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Country clarity in contract law

Non-English commercial counterparties often decide that a contract should be governed by English law. Simple mistakes in English law contracts can cause uncertainty, and often the ...

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Date: 22/04/2021

Authors:

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Tom Bolam

Partner

Non-English commercial counterparties often decide that a contract should be governed by English law. Simple mistakes in English law contracts can cause uncertainty, and often the contract that has given rise to a claim will not have been reviewed by an English qualified lawyer until a dispute has arisen between the parties.

Take the following law and jurisdiction clause as an example:

“This contract will be governed by and construed in accordance with the laws of the United Kingdom and shall be subject to the non-exclusive jurisdiction of the court of Great Britain”.

The parties probably intend their contract to be governed by English law and for disputes to be heard at the High Court in London. However, this is not what the clause means. In fact, it’s unclear and defective.

Distinct systems

The United Kingdom of Great Britain and Northern Ireland has three separate and distinct legal systems: Scotland; England and Wales; and Northern Ireland. English, Scottish and Northern Irish law are broadly very similar. In most disputes, the interpretation of a contract will be the same whether the contract is governed by English law or Scottish law. However, this is not always the case.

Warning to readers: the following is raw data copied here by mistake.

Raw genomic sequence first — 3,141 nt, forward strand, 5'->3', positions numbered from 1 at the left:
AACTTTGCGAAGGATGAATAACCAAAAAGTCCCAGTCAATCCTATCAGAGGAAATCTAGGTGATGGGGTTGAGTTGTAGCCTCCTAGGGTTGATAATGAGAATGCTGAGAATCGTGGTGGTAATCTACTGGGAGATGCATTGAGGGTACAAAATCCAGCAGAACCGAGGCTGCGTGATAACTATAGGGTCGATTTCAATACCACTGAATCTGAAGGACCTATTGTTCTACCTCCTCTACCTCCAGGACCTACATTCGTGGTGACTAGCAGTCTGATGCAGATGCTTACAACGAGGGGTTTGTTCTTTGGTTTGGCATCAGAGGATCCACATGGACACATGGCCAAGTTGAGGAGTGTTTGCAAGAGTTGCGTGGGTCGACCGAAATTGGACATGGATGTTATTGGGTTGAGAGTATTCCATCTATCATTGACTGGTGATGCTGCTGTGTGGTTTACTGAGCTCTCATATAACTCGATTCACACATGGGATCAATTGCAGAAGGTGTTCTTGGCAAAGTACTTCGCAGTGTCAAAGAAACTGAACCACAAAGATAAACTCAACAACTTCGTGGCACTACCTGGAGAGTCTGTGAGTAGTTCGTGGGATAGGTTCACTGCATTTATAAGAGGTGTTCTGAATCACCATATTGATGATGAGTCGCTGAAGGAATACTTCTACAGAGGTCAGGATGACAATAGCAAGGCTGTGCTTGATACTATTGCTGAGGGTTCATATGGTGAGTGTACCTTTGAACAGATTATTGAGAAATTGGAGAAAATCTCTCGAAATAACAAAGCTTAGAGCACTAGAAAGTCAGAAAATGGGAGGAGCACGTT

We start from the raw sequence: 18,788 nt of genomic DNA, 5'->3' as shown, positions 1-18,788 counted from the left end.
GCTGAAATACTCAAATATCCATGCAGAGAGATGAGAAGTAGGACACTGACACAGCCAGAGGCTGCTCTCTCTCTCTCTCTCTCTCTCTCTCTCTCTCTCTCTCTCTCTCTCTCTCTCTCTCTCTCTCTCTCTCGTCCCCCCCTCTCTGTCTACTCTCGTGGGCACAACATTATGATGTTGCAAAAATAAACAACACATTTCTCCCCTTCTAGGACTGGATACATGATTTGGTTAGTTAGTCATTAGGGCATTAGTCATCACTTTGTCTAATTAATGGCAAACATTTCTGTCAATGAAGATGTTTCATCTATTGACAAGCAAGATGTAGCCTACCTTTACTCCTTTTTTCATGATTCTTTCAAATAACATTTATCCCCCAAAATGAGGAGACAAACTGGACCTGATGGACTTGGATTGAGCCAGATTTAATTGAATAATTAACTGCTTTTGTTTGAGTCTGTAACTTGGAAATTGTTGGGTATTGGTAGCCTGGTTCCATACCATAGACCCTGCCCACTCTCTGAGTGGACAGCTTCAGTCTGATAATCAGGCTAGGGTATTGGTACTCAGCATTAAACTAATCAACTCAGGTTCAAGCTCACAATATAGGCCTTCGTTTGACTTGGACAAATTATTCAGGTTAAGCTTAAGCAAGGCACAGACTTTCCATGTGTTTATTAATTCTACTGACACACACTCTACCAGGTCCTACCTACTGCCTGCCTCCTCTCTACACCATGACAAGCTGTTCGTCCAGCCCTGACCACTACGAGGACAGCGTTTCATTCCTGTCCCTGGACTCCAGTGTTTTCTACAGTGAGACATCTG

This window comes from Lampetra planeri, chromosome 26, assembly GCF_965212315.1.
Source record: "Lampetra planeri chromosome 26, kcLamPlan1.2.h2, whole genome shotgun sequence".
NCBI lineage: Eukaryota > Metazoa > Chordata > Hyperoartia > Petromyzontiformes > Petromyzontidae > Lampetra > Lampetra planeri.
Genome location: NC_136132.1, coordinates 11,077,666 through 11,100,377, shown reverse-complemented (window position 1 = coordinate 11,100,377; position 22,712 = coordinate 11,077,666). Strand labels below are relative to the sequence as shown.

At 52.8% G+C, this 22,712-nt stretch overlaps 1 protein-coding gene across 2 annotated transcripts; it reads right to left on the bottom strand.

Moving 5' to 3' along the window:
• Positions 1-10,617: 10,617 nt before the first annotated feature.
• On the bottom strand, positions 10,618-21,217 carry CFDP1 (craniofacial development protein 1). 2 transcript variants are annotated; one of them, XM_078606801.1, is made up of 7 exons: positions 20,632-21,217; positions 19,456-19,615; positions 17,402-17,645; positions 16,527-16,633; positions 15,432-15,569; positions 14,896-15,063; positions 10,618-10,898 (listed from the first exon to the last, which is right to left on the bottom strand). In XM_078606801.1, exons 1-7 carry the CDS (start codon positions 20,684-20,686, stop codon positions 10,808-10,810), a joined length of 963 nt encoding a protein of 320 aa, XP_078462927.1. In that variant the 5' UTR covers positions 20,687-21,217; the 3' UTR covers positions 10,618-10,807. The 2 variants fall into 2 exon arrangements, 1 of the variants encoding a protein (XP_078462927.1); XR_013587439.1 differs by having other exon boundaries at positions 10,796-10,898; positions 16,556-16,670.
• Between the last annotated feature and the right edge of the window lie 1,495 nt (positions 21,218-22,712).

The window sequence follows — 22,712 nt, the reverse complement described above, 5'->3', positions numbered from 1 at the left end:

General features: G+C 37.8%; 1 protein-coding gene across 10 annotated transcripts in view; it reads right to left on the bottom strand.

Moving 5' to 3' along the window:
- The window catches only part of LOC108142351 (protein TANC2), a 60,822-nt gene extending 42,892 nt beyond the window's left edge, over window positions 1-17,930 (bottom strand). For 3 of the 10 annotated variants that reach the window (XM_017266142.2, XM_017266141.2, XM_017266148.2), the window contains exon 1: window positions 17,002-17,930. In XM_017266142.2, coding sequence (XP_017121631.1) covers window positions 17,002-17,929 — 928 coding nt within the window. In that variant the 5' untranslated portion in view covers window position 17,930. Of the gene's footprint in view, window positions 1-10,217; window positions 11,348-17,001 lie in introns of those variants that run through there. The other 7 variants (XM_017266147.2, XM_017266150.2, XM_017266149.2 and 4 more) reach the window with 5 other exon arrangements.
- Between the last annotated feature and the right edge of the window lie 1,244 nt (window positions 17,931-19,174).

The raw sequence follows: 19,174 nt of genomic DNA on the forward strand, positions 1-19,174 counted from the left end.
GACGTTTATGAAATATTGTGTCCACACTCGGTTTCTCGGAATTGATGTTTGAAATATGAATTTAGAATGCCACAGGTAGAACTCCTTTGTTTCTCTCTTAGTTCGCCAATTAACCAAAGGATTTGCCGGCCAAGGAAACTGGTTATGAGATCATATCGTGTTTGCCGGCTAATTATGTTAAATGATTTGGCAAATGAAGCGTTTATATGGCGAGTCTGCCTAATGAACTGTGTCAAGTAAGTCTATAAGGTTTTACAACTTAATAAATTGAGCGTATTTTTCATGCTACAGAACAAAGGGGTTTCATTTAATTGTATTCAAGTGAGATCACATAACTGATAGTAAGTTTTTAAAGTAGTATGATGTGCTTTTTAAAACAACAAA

There are significant differences between the two legal systems in certain areas, particularly in relation to property rights. The court systems of England and Scotland are also very different.

This is why a jurisdiction clause that specifies the “United Kingdom” or “Great Britain” is so problematic. When a dispute arises about a contract with a defective jurisdiction or choice of law clause, a party may waste valuable time and incur significant costs establishing the proper law and the correct venue to bring a claim.

If a contract is subject to the jurisdiction of the courts of Scotland, it is not possible to start a claim in England and vice versa.The Scottish courts and the Scottish legal profession operate separately from the courts of England. The only exception to this is that decisions of the Court of Session, the highest court in Scotland, are subject to appeal to the Supreme Court of the United Kingdom in London.

Whilst many of the laws made by the UK Parliament in London do apply in Scotland and Northern Ireland, this is not always the case. Northern Ireland and Scotland have laws of their own. The courts of England or Scotland will both seek to give effect to the intention of the parties, but this may not be clear.

To avoid the problem, when drafting choice of law and jurisdiction clauses, no reference should ever be made to the UK or Great Britain. If parties want their dispute to be heard in London, the contract should refer to the “courts of England and Wales” or the “High Court in London” and to “English law” or the “laws of England and Wales”.

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